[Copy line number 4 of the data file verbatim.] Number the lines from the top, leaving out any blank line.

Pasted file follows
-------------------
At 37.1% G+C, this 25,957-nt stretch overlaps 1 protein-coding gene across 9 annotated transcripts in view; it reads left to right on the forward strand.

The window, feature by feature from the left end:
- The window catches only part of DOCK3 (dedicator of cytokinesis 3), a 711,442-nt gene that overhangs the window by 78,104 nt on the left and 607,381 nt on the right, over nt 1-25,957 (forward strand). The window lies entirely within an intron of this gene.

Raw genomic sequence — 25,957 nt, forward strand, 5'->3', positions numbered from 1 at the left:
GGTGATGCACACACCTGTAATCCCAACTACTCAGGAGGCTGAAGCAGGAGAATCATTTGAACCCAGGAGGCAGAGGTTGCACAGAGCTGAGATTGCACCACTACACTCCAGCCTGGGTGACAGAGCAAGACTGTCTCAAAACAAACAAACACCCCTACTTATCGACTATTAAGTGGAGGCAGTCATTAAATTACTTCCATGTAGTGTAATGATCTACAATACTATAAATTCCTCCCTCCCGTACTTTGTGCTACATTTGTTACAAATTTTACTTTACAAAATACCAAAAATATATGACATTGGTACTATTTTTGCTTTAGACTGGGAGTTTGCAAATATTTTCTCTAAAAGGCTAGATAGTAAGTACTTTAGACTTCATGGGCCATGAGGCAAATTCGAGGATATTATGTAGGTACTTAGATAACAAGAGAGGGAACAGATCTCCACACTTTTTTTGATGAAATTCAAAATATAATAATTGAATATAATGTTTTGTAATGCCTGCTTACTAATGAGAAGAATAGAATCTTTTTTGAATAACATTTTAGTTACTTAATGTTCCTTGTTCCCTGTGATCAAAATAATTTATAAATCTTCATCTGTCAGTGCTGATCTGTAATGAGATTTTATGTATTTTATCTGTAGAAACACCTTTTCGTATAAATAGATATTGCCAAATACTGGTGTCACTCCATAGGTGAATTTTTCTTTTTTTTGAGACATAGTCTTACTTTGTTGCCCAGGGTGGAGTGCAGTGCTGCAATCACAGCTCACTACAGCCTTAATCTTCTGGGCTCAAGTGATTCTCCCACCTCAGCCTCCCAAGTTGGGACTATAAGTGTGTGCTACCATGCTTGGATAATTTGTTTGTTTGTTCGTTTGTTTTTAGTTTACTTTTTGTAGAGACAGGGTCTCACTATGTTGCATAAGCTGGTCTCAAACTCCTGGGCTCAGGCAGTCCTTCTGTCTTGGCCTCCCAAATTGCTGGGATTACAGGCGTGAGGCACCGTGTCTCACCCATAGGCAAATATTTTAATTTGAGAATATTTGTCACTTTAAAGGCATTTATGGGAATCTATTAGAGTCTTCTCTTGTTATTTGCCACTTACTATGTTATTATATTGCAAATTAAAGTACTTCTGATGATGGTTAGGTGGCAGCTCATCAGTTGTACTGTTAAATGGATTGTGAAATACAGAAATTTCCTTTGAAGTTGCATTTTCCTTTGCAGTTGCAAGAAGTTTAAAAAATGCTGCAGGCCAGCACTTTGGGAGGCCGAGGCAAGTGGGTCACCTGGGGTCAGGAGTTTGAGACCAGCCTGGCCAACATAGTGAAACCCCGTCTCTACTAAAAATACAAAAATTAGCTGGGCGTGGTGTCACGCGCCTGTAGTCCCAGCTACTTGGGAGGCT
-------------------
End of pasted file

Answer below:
Raw genomic sequence — 25,957 nt, forward strand, 5'->3', positions numbered from 1 at the left: